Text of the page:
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Can anyone point me to any reference on the following inequality: Let $c>0, a,b \in \Bbb{R}$ $$ \|a+b\|^2 \leq (1+c)\|a\|^2+(1+{\textstyle\frac{1}{c}})\|b\|^2 $$

I'm not even sure if "Bohr's Inequality" is this inequality's name, since I can't find it anywhere in the internet.

I'm having a bad day and I got stuck in this one, apparently. Any suggestions or hints on how to prove it will be appreciated.

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For a reference (but no proof), see Hardy, Littlewood, and Pólya's Inequalities, second edition, Problem #59 on page 61. They do give Bohr as a reference for the inequality, and they also say that $a$ and $b$ could be real or complex. –  Mike Spivey Mar 8 '11 at 0:38
    
Is there any online repository where I could look that up? It's a holyday in my country, so I can't go look at a library. –  Leonardo Fontoura Mar 8 '11 at 0:52
    
You should be able to access it via Google books: books.google.com. Just search for "Hardy, Littlewood, Polya." –  Mike Spivey Mar 8 '11 at 2:33
    
Thanks, I had actually tried googling that book before to no avail, even thought it is in google's own network. –  Leonardo Fontoura Mar 8 '11 at 3:05

3 Answers 3

up vote 1 down vote accepted

Here's a hint. $a,b$ and $c$ are real, and the inequality boils down to showing that

\begin{equation} c|a|^2 + \frac{1}{c}|b|^2 -2ab \geq 0 \end{equation}

Consider the function

\begin{equation} f(x) = x|a|^2 + \frac{1}{x}|b|^2 -2ab \end{equation}

What is the minimum value of this function?

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Thanks for the quick answer! I forgot to state that I can't use derivatives here. I can't recall any way of showing the minimum value of a function without using derivatives. –  Leonardo Fontoura Mar 8 '11 at 0:48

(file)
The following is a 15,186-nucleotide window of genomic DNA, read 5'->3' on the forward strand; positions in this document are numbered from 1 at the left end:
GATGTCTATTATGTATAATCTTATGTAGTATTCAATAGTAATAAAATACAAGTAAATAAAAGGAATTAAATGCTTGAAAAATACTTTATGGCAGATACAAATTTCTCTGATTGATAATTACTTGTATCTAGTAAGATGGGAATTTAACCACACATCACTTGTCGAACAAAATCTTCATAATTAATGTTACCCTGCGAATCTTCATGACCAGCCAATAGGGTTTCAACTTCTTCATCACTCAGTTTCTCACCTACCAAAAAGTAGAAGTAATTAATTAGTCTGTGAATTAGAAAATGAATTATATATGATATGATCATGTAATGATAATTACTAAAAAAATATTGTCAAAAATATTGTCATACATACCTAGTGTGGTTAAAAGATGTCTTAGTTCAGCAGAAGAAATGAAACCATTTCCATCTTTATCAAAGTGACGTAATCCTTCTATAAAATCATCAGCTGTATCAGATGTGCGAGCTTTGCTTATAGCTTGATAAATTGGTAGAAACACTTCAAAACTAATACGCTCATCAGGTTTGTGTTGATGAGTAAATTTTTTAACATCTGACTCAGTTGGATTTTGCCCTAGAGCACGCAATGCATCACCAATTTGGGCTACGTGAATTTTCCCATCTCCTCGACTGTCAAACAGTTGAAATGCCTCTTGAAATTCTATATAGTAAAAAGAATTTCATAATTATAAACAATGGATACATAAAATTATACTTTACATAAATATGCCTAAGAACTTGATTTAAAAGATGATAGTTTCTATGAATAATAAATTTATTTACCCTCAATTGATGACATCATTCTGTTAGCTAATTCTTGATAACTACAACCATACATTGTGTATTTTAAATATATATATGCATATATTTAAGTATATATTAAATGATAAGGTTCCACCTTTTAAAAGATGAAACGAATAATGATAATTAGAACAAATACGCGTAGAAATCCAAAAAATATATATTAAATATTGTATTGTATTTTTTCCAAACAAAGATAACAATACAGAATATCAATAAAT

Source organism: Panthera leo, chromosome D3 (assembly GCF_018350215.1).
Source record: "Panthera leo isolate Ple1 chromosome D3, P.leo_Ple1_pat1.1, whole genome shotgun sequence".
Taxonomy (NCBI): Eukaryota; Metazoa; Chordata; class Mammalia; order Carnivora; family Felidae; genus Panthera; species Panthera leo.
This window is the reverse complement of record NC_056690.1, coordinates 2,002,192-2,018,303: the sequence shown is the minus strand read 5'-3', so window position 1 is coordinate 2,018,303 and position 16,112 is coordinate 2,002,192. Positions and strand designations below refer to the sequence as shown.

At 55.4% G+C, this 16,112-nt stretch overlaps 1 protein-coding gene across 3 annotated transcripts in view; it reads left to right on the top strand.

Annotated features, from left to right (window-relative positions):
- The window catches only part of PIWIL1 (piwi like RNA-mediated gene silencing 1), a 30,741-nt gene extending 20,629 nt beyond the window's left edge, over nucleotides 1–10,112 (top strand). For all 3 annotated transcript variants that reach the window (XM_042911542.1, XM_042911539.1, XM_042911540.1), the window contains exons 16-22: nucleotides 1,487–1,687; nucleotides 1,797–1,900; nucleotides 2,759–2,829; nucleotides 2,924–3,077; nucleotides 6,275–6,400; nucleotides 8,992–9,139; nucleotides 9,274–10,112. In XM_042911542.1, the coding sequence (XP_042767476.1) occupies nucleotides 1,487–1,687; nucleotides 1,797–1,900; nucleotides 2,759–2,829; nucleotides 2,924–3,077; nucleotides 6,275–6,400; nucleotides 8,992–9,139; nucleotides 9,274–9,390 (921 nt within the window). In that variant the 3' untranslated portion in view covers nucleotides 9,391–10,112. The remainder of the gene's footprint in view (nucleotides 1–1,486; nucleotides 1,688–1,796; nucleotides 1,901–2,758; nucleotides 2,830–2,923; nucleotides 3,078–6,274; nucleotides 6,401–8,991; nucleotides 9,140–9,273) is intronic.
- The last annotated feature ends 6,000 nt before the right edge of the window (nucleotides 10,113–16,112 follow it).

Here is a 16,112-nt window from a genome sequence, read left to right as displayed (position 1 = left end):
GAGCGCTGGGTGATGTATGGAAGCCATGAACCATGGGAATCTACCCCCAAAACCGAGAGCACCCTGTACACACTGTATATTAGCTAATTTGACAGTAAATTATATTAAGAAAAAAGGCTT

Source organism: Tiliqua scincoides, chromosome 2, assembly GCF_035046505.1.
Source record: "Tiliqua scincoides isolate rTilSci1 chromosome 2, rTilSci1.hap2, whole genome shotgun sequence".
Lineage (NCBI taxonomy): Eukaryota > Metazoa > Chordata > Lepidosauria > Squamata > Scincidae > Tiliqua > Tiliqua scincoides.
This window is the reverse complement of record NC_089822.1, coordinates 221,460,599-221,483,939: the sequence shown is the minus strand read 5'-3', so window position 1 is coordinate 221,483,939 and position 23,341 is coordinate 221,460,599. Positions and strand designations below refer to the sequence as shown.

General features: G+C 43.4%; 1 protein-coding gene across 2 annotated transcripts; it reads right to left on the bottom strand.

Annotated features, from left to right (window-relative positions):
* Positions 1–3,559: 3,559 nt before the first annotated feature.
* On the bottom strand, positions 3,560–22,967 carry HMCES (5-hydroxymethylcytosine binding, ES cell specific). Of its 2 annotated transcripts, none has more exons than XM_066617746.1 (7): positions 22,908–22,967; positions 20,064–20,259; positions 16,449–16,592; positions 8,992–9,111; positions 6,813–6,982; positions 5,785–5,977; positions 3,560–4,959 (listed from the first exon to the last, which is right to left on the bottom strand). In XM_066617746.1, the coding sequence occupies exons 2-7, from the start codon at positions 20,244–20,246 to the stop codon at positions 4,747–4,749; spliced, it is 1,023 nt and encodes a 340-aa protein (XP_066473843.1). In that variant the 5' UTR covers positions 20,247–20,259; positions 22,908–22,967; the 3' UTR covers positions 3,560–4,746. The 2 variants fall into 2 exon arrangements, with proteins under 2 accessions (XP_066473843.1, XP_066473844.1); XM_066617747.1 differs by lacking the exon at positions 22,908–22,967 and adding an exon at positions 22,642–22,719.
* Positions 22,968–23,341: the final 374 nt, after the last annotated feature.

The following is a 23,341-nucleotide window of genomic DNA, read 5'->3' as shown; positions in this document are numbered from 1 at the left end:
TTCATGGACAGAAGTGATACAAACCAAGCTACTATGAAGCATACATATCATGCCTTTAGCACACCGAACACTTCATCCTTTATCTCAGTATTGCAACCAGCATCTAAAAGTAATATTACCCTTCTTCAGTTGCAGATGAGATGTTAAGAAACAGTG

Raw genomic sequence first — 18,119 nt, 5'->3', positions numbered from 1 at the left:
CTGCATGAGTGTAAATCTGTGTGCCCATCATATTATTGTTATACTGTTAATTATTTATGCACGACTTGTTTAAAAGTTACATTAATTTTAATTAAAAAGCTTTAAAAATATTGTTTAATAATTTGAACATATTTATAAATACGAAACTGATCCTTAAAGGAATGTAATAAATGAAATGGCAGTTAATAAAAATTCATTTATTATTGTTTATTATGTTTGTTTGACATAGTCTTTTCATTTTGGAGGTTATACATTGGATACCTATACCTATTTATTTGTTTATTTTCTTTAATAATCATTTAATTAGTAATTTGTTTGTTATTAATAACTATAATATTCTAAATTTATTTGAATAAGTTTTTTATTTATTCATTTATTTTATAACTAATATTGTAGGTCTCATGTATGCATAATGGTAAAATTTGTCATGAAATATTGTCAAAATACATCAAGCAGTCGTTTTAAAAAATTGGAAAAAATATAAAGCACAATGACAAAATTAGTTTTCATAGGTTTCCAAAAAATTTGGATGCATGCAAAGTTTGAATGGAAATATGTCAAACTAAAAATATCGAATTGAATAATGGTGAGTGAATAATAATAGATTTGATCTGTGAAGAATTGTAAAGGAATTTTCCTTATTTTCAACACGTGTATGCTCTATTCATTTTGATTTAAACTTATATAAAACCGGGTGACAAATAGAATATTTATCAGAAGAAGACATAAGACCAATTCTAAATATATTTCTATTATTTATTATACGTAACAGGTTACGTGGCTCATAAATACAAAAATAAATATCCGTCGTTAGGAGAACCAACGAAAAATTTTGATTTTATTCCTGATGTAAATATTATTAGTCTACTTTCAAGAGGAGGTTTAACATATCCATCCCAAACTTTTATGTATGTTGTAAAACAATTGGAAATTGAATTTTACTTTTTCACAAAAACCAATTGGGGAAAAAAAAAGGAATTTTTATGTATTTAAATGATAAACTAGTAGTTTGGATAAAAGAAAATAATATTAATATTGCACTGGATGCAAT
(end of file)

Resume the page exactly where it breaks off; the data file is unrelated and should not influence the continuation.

After thinking a bit over your first hint, you can rearrange it to be $0 \leq \|a\|^2-\frac{2ab}{c} \|b\|^2 = (a-\frac{b}{c})^2$ which is true. Thanks! –  Leonardo Fontoura Mar 8 '11 at 1:49

Do you mean

$$(a+b)^2 \le (1+c)a^2 + (1 + 1/c)b^2$$ ?

This follows from $\text{AM} \ge \text{GM}$

$$ca^2 + b^2/c \ge 2 ab$$

No add $a^2 + b^2$ to both sides.

If you meant $\mathbb{R}^n$ and the Euclidean Norm, you can prove it by applying the above $n$ times.

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Since a and b are real numbers, $\| \circ \|$ is the absolute value. Thanks for the quick answer. –  Leonardo Fontoura Mar 8 '11 at 0:50

This is a remark/comment:

The inequality you mention is perhaps be an due to Harald Bohr, there is however an other inequality usually called Bohr's inequality.

Consider a bounded analytic function $f$ on the unit disc, that is $$f(z)=\sum_{n=0}^\infty a_nz^n\ \text{ and }\ \|f\|_\infty=\sup_{|z|<1}|f(z)|<\infty.$$ Then for $0<r\le\frac{1}{3}$ we have (Bohr's inequality) $$\sum_{n=0}^\infty |a_n|r^n\le \|f\|_\infty.$$ Moreover, the constant $\frac{1}{3}$ is the best possible which was actually not proved by Bohr but by F. Wiener.

H. P. Boas and D. Khavinson, Bohr's power series theorem in several variables, Proc. Amer. Math. Soc. 125(1997), 2975-2979.

H. Bohr, A theorem concerning power series, Proc. London Math. Soc. 2(13)1914, 1-5.

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@J.M.: Thanks. $\ \ \ $ –  AD. Oct 15 '11 at 13:38

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